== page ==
I have a confession to make: I don’t like salt spray. I know it’s one of those things I’m expected to rave about — after all, every model with artfully tousled hair I’ve ever interviewed has always waxed lyrical about the stuff, and it's the calling card of the aesthetic we know as cool-girl beauty. But for me, it’s filed away with coriander, The Beatles, and prosecco as a Thing I Just Don’t Get The Hype About. So when I heard that Kérastase was launching a "sugar spray" that had all the benefits of salt spray (added volume, loose texture, a piece-y finish) with none of the downsides (crispy lengths, tangles, flat ends), I decided to give it a whirl.
A big part of the problem I have with salt spray is that it involves so much scrunching of the hair. I like products you can work and style through your hair in a formulaic fashion, whereas salt spray requires so much ad hoc, nonchalant styling that it makes someone as type-A as me positively twitch. But in the name of journalistic integrity, I decided to throw caution — and my hair-dryer nozzle — to the wind. I started by straightening my hair while it was dry, which isn’t how I’d usually wear it, but I didn’t want any texture in there to begin with so I could see what the spray is capable of.
I then misted my hair (with a plant-watering bottle, of course) until damp, then went to town with the sugar spray. I’d been advised to use two to four pumps on each section of hair, so I took two-inch sections and sprayed up and down the lengths. I wasn’t sure if I’d used enough, but figured I could always add more as it dried, but couldn’t really take any away. I scrunched my hair with my fingers (you can use a hairdryer, but I wanted to go as lo-fi as possible) and let it air-dry, adding more spray where I felt I needed it.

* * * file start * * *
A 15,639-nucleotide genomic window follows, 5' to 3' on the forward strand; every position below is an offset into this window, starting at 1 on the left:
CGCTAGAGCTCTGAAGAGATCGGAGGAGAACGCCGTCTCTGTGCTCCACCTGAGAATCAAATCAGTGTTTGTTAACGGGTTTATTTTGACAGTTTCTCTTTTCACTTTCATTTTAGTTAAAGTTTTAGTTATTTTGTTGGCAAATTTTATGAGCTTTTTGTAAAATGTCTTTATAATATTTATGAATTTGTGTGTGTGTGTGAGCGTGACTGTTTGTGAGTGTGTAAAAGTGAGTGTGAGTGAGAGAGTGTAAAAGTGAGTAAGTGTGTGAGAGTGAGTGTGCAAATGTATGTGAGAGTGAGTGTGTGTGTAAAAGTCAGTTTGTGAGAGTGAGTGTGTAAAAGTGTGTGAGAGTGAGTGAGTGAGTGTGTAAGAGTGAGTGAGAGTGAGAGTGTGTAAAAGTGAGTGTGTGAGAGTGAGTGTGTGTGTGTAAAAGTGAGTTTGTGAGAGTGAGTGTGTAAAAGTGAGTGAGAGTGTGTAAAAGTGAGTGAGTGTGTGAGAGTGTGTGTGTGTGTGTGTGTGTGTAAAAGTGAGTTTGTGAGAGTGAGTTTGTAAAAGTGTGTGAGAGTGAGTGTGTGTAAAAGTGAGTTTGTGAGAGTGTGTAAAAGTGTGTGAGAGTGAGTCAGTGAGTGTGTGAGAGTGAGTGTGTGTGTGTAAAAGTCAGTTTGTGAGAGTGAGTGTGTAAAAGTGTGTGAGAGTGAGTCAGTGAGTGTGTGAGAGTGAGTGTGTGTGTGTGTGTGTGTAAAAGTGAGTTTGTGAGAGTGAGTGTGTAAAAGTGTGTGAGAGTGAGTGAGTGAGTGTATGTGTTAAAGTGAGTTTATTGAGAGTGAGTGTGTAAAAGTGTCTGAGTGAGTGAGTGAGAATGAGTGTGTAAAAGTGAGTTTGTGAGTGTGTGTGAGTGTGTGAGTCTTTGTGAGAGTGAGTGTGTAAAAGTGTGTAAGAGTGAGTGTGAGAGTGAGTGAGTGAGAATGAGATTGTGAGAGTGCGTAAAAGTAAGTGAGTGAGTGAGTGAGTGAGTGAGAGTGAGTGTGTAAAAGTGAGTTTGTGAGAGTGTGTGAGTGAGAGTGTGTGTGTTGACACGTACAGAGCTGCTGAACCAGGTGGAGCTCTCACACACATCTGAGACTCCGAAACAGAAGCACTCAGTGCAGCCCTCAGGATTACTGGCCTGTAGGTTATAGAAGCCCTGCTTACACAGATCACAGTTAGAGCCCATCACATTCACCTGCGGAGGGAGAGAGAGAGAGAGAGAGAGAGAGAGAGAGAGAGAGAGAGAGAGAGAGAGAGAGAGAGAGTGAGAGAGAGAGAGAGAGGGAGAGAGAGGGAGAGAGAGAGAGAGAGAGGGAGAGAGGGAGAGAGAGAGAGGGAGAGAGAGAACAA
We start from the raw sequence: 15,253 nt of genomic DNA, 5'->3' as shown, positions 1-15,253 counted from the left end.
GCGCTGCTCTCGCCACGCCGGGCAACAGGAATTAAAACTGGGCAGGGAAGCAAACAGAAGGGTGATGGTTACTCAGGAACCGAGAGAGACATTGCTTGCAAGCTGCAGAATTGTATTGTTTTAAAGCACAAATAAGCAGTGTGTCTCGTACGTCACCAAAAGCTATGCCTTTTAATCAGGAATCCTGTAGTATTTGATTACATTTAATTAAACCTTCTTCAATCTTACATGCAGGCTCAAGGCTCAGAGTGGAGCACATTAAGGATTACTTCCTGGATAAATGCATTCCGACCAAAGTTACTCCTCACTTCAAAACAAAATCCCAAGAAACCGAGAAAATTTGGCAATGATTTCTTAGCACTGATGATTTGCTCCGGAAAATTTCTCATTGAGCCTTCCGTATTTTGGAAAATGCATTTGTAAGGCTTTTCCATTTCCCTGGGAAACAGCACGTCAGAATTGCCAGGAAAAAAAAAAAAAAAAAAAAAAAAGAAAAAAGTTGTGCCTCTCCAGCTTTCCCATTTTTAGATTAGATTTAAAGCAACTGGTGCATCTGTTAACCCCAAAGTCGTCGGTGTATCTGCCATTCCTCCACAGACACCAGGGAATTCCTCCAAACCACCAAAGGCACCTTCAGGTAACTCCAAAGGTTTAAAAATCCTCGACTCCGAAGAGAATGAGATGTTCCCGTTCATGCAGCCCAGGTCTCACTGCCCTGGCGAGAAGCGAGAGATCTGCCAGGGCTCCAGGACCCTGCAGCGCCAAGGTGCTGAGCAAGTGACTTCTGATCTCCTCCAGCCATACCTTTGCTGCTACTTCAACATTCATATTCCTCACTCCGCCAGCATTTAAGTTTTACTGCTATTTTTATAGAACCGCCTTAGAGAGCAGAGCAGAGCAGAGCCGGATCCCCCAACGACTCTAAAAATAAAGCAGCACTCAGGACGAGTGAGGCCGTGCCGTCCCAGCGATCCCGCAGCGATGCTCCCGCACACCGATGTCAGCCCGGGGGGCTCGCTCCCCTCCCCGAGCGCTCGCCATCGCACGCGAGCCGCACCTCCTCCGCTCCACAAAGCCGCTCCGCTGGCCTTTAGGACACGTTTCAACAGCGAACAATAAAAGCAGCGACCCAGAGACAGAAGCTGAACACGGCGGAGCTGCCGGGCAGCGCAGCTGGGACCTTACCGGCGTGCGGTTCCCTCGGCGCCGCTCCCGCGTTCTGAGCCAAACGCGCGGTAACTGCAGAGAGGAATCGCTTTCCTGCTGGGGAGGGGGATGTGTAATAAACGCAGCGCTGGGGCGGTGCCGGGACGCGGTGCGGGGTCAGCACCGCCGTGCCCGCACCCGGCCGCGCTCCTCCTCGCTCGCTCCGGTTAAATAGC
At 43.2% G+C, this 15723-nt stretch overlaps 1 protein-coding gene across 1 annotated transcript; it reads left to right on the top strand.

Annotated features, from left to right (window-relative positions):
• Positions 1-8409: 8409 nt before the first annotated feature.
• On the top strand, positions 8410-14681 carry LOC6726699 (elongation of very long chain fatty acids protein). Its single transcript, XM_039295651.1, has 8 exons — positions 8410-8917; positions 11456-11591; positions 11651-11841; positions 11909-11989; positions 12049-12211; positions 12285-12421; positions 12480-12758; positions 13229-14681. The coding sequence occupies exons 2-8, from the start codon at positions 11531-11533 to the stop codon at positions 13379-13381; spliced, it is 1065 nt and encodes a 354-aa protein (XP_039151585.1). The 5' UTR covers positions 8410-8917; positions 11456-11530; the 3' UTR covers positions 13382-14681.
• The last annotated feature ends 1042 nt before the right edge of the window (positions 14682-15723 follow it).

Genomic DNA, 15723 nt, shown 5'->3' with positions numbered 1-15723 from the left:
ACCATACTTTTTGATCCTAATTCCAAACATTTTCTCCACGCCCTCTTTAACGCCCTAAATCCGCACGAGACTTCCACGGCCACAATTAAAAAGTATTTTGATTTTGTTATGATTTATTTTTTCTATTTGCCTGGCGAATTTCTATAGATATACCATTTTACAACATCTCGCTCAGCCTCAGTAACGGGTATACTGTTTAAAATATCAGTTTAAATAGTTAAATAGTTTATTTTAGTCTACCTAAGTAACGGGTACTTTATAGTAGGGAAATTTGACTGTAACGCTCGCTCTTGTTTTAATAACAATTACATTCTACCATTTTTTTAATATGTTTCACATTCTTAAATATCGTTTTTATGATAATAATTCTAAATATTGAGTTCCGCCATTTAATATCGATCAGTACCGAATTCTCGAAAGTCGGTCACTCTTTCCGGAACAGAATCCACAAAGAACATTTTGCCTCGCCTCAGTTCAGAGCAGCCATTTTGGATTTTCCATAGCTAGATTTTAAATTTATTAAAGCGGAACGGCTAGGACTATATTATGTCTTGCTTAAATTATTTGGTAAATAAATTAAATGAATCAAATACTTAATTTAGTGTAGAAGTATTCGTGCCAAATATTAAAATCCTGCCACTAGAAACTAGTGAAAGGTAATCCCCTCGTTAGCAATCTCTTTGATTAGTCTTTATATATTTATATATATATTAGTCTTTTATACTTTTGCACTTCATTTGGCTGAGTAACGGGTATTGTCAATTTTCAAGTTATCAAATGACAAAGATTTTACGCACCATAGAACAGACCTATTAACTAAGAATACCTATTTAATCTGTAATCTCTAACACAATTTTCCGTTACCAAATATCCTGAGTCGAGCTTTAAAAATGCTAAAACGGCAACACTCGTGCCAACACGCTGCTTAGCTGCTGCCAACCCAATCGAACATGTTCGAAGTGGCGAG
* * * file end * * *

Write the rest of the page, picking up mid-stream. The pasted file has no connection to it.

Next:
The spray activated curls I’d forgotten I even had, thanks to years of blow-drying. The nape of my neck and the mid-lengths of hair sprung into cute, mid-sized waves, but other parts of my hair stayed stubbornly straight, though the spray did give them soft texture, minus any crunchiness. I think the lack of a uniform effect is down to the hodge-podge nature of my hair (I’ve got balayage, highlights, and the remnants of a Brazilian blow-dry), rather than a lack of efficacy from the spray. I did like the soft waves and insouciant texture it created, and it was easy enough to wash out at the end of the day.
If you like a loose wave, or desperately want to texturize super fine hair, this is a good bet, especially if you’re kind of a wash-and-go girl. Meanwhile, I’m off to collect the next stamp on my Drybar rewards card. See ya!